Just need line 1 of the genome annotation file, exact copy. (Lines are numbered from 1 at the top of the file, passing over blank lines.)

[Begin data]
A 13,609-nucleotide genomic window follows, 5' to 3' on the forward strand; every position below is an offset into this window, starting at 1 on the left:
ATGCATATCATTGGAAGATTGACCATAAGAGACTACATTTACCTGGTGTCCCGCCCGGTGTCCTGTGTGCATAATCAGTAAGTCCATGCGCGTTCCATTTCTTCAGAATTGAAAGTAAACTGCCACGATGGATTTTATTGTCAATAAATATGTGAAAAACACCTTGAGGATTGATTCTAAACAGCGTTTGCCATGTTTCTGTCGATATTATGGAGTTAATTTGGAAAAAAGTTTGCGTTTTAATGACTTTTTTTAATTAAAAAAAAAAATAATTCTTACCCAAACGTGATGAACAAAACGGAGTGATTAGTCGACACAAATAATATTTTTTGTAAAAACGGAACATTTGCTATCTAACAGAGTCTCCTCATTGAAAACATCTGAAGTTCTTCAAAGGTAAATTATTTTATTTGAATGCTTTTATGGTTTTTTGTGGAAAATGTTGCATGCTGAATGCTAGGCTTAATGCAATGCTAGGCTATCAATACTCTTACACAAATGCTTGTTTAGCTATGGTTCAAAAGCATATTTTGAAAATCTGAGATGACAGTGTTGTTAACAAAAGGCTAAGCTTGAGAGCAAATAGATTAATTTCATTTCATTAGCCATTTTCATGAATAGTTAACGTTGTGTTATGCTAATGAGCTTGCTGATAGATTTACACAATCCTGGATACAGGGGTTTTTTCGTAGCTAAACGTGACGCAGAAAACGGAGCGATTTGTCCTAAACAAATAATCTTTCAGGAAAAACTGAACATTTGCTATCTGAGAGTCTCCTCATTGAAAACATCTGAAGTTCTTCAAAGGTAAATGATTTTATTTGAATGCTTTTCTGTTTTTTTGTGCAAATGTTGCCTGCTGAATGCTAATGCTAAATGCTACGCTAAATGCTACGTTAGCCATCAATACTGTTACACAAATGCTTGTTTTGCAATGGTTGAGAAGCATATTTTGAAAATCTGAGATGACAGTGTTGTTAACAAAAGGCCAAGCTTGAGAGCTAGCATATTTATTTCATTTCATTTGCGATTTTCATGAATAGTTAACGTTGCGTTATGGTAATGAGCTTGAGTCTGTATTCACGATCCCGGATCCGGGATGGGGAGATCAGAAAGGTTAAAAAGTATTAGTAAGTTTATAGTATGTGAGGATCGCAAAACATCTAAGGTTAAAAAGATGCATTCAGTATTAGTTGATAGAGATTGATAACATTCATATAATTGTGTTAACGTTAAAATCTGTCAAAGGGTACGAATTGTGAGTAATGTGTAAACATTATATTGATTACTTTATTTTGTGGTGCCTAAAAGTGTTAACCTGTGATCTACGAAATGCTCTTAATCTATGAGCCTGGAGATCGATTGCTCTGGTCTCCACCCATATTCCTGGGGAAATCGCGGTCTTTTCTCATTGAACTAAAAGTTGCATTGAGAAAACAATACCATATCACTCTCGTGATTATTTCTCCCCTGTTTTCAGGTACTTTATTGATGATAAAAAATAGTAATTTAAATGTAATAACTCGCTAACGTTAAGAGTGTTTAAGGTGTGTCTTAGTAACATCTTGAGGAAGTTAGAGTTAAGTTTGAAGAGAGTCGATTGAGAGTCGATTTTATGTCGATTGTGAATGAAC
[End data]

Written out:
A 13,609-nucleotide genomic window follows, 5' to 3' on the forward strand; every position below is an offset into this window, starting at 1 on the left: